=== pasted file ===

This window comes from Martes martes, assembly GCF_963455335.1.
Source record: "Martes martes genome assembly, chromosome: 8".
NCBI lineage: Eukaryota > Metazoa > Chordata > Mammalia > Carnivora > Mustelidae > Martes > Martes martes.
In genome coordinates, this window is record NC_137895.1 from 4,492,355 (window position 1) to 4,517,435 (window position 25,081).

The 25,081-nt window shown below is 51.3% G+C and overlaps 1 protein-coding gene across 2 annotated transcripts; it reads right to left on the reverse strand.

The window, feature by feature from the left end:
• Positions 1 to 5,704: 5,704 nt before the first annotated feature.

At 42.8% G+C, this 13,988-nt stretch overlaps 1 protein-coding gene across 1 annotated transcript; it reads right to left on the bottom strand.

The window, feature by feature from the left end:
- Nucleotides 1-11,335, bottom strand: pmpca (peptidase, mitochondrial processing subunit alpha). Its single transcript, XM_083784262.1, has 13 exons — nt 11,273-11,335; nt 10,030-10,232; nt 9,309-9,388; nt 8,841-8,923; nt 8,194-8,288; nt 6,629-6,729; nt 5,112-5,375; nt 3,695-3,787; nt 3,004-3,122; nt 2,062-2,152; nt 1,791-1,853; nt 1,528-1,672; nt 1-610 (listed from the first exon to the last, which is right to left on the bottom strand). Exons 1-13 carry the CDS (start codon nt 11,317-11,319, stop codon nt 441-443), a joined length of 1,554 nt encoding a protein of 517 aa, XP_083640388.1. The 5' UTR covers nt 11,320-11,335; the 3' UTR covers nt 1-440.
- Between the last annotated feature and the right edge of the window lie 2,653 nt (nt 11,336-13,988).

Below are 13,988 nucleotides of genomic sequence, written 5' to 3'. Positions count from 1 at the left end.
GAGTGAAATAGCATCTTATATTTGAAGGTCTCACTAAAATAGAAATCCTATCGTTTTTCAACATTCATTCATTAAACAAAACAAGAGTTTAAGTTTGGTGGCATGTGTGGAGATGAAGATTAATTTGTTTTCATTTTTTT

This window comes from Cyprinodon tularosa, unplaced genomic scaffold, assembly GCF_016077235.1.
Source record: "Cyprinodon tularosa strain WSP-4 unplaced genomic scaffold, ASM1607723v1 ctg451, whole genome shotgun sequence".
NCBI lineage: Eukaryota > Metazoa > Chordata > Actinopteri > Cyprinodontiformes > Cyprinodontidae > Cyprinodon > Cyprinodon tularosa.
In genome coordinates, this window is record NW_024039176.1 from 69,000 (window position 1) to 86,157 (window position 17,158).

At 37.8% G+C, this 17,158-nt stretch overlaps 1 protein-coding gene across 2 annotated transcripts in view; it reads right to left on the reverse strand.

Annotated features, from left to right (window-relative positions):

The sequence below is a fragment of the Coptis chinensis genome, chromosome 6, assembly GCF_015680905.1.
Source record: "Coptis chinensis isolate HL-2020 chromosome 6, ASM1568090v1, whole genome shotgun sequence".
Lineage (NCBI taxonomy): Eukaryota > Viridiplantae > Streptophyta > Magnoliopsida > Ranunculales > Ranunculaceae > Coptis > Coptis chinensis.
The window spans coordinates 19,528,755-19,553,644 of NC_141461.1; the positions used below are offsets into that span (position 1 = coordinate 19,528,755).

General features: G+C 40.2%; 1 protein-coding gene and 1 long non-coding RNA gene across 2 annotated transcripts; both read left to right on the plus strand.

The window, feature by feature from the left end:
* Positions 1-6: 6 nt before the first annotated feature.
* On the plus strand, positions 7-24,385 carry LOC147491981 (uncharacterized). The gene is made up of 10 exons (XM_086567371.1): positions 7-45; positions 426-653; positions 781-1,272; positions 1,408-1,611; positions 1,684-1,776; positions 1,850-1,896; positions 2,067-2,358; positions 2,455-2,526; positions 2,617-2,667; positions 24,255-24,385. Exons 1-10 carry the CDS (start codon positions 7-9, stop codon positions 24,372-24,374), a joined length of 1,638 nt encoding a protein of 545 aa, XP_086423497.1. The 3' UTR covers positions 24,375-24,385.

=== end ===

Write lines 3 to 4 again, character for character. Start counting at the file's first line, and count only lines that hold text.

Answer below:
NCBI lineage: Eukaryota > Metazoa > Chordata > Mammalia > Carnivora > Mustelidae > Martes > Martes martes.
In genome coordinates, this window is record NC_137895.1 from 4,492,355 (window position 1) to 4,517,435 (window position 25,081).